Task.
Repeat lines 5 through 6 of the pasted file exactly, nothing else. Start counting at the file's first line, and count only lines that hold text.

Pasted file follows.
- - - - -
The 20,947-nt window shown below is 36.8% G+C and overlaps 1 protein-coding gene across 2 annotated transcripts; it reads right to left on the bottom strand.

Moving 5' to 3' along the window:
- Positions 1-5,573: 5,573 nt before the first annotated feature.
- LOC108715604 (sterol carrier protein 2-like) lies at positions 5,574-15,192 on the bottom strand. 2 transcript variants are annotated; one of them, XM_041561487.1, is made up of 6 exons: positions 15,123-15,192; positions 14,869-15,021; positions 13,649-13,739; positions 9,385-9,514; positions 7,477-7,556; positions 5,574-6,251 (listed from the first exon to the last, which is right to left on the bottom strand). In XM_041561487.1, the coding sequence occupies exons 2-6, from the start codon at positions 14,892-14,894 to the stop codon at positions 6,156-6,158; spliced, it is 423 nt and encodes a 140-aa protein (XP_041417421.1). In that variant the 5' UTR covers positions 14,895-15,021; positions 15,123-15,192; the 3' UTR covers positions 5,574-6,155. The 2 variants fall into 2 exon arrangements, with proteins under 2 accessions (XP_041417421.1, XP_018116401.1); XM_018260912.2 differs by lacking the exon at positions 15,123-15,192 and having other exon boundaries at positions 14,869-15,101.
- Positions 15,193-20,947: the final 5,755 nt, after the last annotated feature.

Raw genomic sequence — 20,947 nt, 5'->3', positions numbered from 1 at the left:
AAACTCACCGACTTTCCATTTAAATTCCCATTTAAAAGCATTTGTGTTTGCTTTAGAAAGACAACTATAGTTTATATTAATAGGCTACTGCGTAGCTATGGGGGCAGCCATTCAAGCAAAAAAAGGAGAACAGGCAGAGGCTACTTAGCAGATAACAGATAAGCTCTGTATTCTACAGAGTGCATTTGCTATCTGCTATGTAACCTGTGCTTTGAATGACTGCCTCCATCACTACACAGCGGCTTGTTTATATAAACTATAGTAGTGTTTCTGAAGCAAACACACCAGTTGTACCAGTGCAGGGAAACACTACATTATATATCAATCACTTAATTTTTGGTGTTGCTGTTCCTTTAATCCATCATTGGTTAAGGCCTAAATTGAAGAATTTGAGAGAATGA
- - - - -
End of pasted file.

- Positions 15,193-20,947: the final 5,755 nt, after the last annotated feature.

Raw genomic sequence — 20,947 nt, 5'->3', positions numbered from 1 at the left: